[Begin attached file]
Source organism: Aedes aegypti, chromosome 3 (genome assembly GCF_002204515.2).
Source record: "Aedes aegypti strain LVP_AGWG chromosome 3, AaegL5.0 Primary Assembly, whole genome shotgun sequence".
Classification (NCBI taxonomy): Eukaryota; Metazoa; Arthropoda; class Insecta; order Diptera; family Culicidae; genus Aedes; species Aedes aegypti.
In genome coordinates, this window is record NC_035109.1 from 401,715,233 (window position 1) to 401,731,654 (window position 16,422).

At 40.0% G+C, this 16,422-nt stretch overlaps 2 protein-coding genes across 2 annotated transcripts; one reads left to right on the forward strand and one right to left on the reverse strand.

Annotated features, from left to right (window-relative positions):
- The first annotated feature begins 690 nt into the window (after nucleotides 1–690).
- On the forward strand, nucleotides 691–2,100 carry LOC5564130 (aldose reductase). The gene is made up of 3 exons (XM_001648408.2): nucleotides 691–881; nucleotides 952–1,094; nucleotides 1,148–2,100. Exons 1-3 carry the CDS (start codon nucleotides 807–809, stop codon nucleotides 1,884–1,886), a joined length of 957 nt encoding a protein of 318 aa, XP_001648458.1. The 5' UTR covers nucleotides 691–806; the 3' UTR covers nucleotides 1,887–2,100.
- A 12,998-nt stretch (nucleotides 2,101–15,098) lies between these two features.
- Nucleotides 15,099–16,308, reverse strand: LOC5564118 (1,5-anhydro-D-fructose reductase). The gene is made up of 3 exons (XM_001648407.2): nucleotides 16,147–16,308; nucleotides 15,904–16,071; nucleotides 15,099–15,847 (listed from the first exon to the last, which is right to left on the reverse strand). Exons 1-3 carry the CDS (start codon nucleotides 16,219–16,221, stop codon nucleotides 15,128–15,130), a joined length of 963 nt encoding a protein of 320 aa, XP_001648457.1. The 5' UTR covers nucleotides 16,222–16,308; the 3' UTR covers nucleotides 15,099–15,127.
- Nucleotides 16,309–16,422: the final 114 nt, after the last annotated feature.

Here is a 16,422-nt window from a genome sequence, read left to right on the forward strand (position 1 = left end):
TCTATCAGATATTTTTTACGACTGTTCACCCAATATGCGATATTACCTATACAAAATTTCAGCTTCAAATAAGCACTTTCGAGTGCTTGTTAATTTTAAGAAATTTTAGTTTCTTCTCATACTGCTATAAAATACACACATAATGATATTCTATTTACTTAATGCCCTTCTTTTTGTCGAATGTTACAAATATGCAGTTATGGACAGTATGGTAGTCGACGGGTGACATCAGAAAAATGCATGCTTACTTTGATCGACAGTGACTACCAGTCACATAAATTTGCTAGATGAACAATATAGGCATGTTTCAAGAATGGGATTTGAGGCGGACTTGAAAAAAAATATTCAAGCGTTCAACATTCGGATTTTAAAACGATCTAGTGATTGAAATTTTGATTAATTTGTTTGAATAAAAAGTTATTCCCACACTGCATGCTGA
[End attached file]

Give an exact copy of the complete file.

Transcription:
Source organism: Aedes aegypti, chromosome 3 (genome assembly GCF_002204515.2).
Source record: "Aedes aegypti strain LVP_AGWG chromosome 3, AaegL5.0 Primary Assembly, whole genome shotgun sequence".
Classification (NCBI taxonomy): Eukaryota; Metazoa; Arthropoda; class Insecta; order Diptera; family Culicidae; genus Aedes; species Aedes aegypti.
In genome coordinates, this window is record NC_035109.1 from 401,715,233 (window position 1) to 401,731,654 (window position 16,422).

At 40.0% G+C, this 16,422-nt stretch overlaps 2 protein-coding genes across 2 annotated transcripts; one reads left to right on the forward strand and one right to left on the reverse strand.

Annotated features, from left to right (window-relative positions):
- The first annotated feature begins 690 nt into the window (after nucleotides 1–690).
- On the forward strand, nucleotides 691–2,100 carry LOC5564130 (aldose reductase). The gene is made up of 3 exons (XM_001648408.2): nucleotides 691–881; nucleotides 952–1,094; nucleotides 1,148–2,100. Exons 1-3 carry the CDS (start codon nucleotides 807–809, stop codon nucleotides 1,884–1,886), a joined length of 957 nt encoding a protein of 318 aa, XP_001648458.1. The 5' UTR covers nucleotides 691–806; the 3' UTR covers nucleotides 1,887–2,100.
- A 12,998-nt stretch (nucleotides 2,101–15,098) lies between these two features.
- Nucleotides 15,099–16,308, reverse strand: LOC5564118 (1,5-anhydro-D-fructose reductase). The gene is made up of 3 exons (XM_001648407.2): nucleotides 16,147–16,308; nucleotides 15,904–16,071; nucleotides 15,099–15,847 (listed from the first exon to the last, which is right to left on the reverse strand). Exons 1-3 carry the CDS (start codon nucleotides 16,219–16,221, stop codon nucleotides 15,128–15,130), a joined length of 963 nt encoding a protein of 320 aa, XP_001648457.1. The 5' UTR covers nucleotides 16,222–16,308; the 3' UTR covers nucleotides 15,099–15,127.
- Nucleotides 16,309–16,422: the final 114 nt, after the last annotated feature.

Here is a 16,422-nt window from a genome sequence, read left to right on the forward strand (position 1 = left end):
TCTATCAGATATTTTTTACGACTGTTCACCCAATATGCGATATTACCTATACAAAATTTCAGCTTCAAATAAGCACTTTCGAGTGCTTGTTAATTTTAAGAAATTTTAGTTTCTTCTCATACTGCTATAAAATACACACATAATGATATTCTATTTACTTAATGCCCTTCTTTTTGTCGAATGTTACAAATATGCAGTTATGGACAGTATGGTAGTCGACGGGTGACATCAGAAAAATGCATGCTTACTTTGATCGACAGTGACTACCAGTCACATAAATTTGCTAGATGAACAATATAGGCATGTTTCAAGAATGGGATTTGAGGCGGACTTGAAAAAAAATATTCAAGCGTTCAACATTCGGATTTTAAAACGATCTAGTGATTGAAATTTTGATTAATTTGTTTGAATAAAAAGTTATTCCCACACTGCATGCTGA